Making the Most of Mulch: Strategic Systems for Small Organic Tomato Growers
In 2018, the IU Campus Farm joined a group of researchers and two small, local, organic farms in the Indiana Uplands region to explore the results of different types of mulch application for soil health, weed suppression, and product yield in organic market tomato production. We tested combinations of cover crops (living white clover or residue of winter rye-hairy vetch) and leaf mulch, and compared the results with findings from more common practices like plastic mulch, a fossil-fuel intensive product that generates substantial landfill waste, or straw mulch.
While common mulching practices can be effective and easy options for farmers, plastic mulch helps retain - but does not build - soil nutrients or organic matter, and straw mulch can contain weed seed, promote mold and lead to crop nitrogen deficits. Organic mulches, on the other hand, can suppress weeds while promoting soil health, among other benefits. Mulches created from nitrogen-fixing cover crops, such as the white clover and hairy vetch used in this study, are particularly attractive for nitrogen-demanding crops such as tomato. The goal of this study was to investigate whether leaf mulch (derived from leaves falling from trees in the fall), applied as a strip within the planting row, can help to optimize the practice of using living and residue mulches for small, organic farmers.
We found in our study that the farmers' standard weed suppression methods – black landscaping fabric, black plastic film, or straw – resulted in 30-67% greater net profit compared to the next best mulching treatment. Residue or living mulches combined with in-row leaf mulch strips performed second best, depending on the farm. Hairy vetch-winter rye residue mulch combined with leaf mulch performed second best at Blue Hour Farm. White clover living mulch combined with leaf mulch performed second best at Campus Farm and tended to perform second best at Stranger's Hill Organics (Figure 1).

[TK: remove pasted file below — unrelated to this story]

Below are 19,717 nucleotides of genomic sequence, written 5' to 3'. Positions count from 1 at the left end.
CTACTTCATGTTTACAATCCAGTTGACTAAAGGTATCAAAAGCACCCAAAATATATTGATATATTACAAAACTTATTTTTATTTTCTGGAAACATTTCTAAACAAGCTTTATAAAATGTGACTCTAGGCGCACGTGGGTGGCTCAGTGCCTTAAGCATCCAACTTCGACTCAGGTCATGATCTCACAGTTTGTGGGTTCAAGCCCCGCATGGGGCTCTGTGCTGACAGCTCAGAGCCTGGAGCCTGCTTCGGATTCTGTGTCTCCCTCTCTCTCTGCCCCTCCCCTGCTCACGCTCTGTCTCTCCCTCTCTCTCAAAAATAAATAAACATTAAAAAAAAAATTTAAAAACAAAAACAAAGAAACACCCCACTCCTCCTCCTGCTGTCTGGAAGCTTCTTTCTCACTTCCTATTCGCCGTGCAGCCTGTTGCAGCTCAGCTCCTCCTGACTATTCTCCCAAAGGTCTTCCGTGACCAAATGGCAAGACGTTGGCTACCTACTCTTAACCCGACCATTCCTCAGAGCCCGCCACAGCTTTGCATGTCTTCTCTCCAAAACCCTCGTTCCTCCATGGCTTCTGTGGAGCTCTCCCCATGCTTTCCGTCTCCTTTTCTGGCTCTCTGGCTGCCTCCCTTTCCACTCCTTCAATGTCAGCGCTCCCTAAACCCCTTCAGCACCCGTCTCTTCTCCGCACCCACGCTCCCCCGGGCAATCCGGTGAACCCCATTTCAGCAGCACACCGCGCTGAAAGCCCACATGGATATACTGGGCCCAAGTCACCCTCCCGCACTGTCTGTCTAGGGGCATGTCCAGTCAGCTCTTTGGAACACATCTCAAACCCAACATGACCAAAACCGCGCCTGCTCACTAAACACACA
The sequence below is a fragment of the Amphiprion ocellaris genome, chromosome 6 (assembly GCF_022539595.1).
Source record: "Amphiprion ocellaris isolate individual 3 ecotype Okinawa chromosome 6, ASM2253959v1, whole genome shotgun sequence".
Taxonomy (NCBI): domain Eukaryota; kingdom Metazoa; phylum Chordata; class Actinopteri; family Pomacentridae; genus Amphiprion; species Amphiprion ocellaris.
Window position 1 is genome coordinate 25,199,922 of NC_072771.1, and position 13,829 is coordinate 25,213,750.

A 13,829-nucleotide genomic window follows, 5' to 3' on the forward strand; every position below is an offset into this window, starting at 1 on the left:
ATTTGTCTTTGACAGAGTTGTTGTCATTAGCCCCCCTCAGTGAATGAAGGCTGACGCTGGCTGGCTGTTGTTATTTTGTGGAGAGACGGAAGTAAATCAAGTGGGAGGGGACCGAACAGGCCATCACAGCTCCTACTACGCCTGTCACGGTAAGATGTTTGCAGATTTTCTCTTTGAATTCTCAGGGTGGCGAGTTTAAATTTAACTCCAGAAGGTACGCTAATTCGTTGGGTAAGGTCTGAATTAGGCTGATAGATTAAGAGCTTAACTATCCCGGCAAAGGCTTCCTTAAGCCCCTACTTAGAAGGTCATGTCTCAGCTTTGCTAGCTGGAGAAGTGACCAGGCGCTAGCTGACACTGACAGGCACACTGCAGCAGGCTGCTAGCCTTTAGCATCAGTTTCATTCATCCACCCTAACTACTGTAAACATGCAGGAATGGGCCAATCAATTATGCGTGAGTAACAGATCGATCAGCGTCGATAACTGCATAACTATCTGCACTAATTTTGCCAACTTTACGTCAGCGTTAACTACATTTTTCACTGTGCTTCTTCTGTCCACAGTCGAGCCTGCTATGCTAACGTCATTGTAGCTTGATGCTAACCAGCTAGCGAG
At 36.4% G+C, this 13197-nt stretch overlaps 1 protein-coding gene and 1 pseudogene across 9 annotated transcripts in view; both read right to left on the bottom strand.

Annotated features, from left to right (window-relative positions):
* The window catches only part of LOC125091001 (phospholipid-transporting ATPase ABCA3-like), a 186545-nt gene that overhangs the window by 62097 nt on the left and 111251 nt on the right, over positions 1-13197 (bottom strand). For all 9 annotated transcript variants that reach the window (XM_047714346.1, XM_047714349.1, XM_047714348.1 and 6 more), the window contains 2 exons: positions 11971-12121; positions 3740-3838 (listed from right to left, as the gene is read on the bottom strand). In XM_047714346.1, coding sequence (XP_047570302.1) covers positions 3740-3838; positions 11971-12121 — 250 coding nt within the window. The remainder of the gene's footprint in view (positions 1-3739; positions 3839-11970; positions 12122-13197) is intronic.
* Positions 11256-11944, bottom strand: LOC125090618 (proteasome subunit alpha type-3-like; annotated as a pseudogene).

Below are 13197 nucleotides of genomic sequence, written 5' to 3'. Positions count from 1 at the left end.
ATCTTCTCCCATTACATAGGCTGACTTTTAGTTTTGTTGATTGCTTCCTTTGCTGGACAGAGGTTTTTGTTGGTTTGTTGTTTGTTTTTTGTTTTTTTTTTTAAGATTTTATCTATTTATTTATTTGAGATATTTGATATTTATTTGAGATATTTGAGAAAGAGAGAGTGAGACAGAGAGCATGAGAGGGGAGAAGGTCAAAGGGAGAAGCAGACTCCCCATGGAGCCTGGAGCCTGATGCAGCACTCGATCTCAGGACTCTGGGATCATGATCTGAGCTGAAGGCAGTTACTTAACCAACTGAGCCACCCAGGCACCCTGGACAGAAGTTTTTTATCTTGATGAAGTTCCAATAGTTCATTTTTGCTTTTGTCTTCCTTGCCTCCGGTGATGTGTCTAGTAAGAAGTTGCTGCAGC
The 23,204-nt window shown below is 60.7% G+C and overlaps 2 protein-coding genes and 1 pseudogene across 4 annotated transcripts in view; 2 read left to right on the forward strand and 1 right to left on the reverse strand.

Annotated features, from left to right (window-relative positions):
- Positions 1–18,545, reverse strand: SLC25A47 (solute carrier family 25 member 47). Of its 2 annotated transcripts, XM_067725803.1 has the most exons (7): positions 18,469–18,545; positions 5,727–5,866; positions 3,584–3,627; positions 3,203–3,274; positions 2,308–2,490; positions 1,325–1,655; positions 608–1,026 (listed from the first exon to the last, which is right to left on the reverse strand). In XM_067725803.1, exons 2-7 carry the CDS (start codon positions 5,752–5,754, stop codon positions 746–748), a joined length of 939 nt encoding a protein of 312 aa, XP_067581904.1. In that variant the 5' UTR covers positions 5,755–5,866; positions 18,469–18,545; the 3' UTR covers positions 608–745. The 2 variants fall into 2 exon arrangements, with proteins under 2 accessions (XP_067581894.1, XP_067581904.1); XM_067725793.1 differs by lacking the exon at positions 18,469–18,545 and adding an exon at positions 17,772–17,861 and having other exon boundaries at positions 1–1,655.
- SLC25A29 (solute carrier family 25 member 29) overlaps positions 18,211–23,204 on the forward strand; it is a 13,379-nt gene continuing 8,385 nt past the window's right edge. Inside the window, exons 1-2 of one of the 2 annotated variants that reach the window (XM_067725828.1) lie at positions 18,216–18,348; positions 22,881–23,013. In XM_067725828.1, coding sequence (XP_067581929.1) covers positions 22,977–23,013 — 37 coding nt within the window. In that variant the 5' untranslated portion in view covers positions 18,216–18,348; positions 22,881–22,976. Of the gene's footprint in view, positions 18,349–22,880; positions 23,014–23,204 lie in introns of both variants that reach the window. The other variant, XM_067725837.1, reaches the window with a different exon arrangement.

Some indicators of soil microbial health tended to be higher with alternative mulches. This was most pronounced at Campus Farm and Stranger’s Hill Organics where microbial biomass carbon tended to be highest under the alternative mulches (Figure 2), and where soil nitrogen cycling was highest under white clover living mulch combined with leaf mulch and/or white clover living mulch alone (Figure 3). In addition, indicators of soil carbon storage potential tended to be marginally higher with cover crop mulches compared to plastic or straw mulches, although not statistically so.
See Figures 1-3 by scrolling through the images below:
Conclusions and Future Directions
- We found that in-row leaf mulch strips show promise for mitigating cover crop challenges, but more work is needed to identify cover crop strategies that are effective and economically viable.
- Our results also suggest that over time, cover crop mulches may promote greater soil health and carbon storage compared with plastic and straw mulches.
- Our results warrant follow-up research to test these cover crop strategies against different weed backgrounds. Cover crop mulches may suppress weeds more effectively once farmers have worked to reduce the overall weed seed bank in the soil. Measuring beneficial insect and bird responses to mulching treatments would add another valuable dimension.
Enjoy this short video about the project and explore the full downloadable report.
Principle Investigators: Dr. Heather Reynolds (IU Biology- email@example.com) and Dr. James Farmer (IU O’Neill- firstname.lastname@example.org)
Research Associate: Adrienne Keller
Farmers: Lea Woodard and Erin Sunshine Carman-Sweeney (IU Campus Farm), Grant Pershing (Blue Hour Farm), Dave Rollo (Stranger's Hill Organics)
Research Assistants: Jenna Baelz, Hanna Bertison, KC Cifizzari, Casey Decaro, Ruby Hopkins, Hongxi Lyu, Ashton Phelps, Caleb Smith, Jake Wood
Funding for this study was provided by USDA SARE Farmer Partnership Grant Program.